What Are We Occupying Now?
The Occupy Wall Street protests seem to be catching on – to the point where I now have cousins calling to occupy nearby cities on Facebook. After many accusations that the media ignored them for the first few weeks, there seems to be a breakout of coverage recently. And as the NYT reports, the targets of the protests are panicking. So what’s really going on?
One of the things the protesters have going for them is that their stated goal is so vague that almost anyone can identify with it after a while. And there are surely some things that few people would agree with such as bankers and traders being paid large bonuses for causing a loss, and some decisions that impact everyone being made out of the reach of the average person. This gets the protestors a certain level of sympathy from nearly anyone who looks at the situation.
However, there is a danger that the protests will draw in more extreme views (if this wasn’t a part from the beginning). Anything that starts out by opposing the norm can quickly turn into a “big tent of crazies” where everyone who’s unhappy comes together. Businesses, including banks, need to run on their own and just like with criminal courts I prefer not to lock away everyone suspected of doing something wrong. I’ve also seen from the inside how people are sometimes held back from doing something reasonable just because it would look bad to people who know nothing.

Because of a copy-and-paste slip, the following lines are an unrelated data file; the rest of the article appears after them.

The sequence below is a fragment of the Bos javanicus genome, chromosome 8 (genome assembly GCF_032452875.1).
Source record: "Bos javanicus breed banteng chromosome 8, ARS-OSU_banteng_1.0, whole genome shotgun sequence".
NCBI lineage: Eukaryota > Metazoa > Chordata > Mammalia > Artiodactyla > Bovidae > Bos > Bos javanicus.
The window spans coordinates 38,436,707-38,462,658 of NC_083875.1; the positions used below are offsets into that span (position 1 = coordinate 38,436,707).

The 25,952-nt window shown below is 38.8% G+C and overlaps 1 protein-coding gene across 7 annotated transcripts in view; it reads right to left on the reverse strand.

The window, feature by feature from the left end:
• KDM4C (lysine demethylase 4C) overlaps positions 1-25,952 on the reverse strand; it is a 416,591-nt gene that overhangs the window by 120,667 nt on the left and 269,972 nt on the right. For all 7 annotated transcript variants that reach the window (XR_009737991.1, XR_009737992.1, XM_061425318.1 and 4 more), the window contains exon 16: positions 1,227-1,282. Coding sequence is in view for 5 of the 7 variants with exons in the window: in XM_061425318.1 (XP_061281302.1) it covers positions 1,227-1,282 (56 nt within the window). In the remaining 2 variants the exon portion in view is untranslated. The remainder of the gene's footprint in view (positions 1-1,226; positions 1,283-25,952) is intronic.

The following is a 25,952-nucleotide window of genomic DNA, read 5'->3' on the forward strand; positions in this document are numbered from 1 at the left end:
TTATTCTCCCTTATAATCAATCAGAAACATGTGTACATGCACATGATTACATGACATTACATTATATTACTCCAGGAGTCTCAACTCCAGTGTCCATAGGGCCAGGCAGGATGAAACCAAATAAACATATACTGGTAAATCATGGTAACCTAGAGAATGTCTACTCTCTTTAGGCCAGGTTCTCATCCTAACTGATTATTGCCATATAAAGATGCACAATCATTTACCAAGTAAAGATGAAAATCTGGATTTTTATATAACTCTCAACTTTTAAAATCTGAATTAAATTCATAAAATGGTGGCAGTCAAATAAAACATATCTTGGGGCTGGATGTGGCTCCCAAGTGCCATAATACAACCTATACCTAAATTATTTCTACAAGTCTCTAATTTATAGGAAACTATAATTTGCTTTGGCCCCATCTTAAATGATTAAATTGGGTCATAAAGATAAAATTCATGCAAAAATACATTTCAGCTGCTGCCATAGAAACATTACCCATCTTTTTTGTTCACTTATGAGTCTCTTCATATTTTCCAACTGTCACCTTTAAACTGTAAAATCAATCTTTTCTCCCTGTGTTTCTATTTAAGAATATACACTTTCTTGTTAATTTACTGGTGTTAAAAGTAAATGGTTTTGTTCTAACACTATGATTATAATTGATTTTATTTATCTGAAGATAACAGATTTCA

I’m generally not a fan of protests since a lot of them seem to be motivated more by people having an adventure rather than doing something constructive. I’ve certainly had quite a few advantages in life but when I started my business I chose to go into an area where I was starting from nothing and create my own opportunity. It’s worked out for me and I suspect that quite a few people could put their effort into something productive instead of protesting and get similar results.
The best thing about these protests may be that they’re so vague they mostly get people to think rather than pushing for a specific outcome that only benefits a few people. It already seems to have changed the tone of media reports on the economy to refocus on issues that were forgotten. That’s a good thing because too many people have given up, simply reacting to events or ignoring them altogether because they think they can’t do anything. So I’m not entirely against these protests but I’m too busy building a better economy to attend one. If you think something isn’t quite right, you don’t need to march around all day. Just remember that you still have choices and you can speak out against things you don’t agree with. The extremists on either side only get heard when everyone else shuts up.